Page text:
“This trial is intended to produce long-term evidence of the safety profile of ND0612 as a viable new treatment option for patients with Parkinson’s disease, and a non-surgical alternative for advanced patients who suffer motor complications, who can no longer be controlled with current best standard of care oral therapies,” said Sheila Oren, MD, MBA, Vice President of Clinical and Regulatory Affairs of NeuroDerm. “Previous shorter-term studies with ND0612 have shown clinical benefits that were similar to those obtained with invasive surgical procedures while exhibiting a good safety profile, in contrast to the potentially serious and sometimes life-threatening side effects associated with invasive surgical therapies such as deep brain stimulation and LD/CD intestinal gel.”

“This long-term safety trial marks another important milestone for NeuroDerm and the clinical development of ND0612. Upon the completion of this trial anticipated in 2017, as well as the other parallel trials outlined in our clinical development plan, we intend to submit a New Drug Application (NDA) to the U.S. Food and Drug Administration (FDA) and a Marketing Authorization Application (MAA) to the European Medicines Agency (EMA). We believe that ND0612 has the potential to become a simple therapy alternative that will offer significant new benefits for both moderate and advanced Parkinson’s disease patients who suffer motor complications that cannot be adequately controlled with current therapy,” said Oded Lieberman, PhD, MBA, CEO of NeuroDerm.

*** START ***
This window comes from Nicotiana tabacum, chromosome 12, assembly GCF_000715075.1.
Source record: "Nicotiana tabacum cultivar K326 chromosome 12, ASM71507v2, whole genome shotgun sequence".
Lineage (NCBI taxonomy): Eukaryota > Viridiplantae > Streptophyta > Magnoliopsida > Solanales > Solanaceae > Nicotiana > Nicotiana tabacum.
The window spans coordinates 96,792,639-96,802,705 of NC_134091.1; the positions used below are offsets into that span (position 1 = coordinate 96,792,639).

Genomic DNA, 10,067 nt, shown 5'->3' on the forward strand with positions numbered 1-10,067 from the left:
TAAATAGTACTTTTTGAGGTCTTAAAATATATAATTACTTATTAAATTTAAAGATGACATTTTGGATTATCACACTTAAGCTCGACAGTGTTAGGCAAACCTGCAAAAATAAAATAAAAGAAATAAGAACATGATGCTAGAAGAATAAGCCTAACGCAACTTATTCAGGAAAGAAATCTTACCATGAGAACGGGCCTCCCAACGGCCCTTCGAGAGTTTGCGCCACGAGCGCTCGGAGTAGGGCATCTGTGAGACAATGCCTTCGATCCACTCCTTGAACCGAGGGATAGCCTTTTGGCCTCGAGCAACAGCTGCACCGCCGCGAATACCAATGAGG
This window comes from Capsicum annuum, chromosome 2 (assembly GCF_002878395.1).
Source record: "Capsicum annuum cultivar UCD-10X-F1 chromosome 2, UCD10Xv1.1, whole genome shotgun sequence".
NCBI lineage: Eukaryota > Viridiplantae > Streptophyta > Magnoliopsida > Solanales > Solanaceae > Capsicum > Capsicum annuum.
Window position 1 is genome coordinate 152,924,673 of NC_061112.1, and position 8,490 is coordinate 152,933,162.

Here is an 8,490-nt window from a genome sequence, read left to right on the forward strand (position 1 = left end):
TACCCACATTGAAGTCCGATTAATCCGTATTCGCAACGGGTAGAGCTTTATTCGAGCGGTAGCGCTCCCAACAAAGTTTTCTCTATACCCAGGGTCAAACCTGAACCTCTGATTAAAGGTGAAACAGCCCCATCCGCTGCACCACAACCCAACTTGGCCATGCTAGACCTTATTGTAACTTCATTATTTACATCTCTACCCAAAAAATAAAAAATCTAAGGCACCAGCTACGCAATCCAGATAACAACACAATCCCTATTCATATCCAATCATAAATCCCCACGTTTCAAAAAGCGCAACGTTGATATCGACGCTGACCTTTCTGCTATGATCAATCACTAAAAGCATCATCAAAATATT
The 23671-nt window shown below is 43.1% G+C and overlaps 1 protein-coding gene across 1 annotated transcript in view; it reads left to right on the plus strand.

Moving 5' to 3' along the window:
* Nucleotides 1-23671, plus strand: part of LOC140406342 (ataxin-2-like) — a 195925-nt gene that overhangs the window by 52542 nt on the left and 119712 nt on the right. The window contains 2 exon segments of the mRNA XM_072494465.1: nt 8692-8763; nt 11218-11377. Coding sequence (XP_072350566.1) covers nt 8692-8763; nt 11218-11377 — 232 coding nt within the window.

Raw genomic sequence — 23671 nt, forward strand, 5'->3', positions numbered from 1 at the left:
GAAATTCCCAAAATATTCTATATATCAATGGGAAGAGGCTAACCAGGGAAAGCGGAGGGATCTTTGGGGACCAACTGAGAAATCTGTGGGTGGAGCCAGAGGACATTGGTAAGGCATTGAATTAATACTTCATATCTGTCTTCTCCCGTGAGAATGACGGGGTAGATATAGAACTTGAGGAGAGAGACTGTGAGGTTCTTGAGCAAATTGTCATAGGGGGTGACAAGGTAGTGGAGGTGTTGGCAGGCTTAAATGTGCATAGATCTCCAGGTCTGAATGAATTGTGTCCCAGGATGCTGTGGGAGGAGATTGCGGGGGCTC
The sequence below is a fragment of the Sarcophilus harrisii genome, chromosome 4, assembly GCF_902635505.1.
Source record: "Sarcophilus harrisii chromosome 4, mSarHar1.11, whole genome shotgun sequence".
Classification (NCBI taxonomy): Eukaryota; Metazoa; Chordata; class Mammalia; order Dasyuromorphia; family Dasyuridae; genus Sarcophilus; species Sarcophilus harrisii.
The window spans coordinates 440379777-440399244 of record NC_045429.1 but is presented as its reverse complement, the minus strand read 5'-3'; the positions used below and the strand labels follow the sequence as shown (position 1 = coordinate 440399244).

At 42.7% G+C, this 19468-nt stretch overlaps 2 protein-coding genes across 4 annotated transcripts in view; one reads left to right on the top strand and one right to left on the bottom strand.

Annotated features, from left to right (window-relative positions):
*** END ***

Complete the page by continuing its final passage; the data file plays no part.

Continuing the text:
ND0612H and ND0612L
ND0612H and ND0612L are designed to significantly reduce motor complications in Parkinson's disease patients through continuous, subcutaneous delivery of LD/CD solution. Previously completed Phase II trials demonstrated that ND0612L maintained steady, therapeutic levodopa plasma concentrations that were associated with major changes in several clinical parameters including "off time" reductions when added to optimized oral standard of care. ND0612H, intended for severe Parkinson's disease patients, was shown to reach even higher levodopa steady plasma levels, indicating that it may provide an effective therapy alternative to current treatments requiring surgery such as deep brain stimulation and LD/CD Intestinal Gel.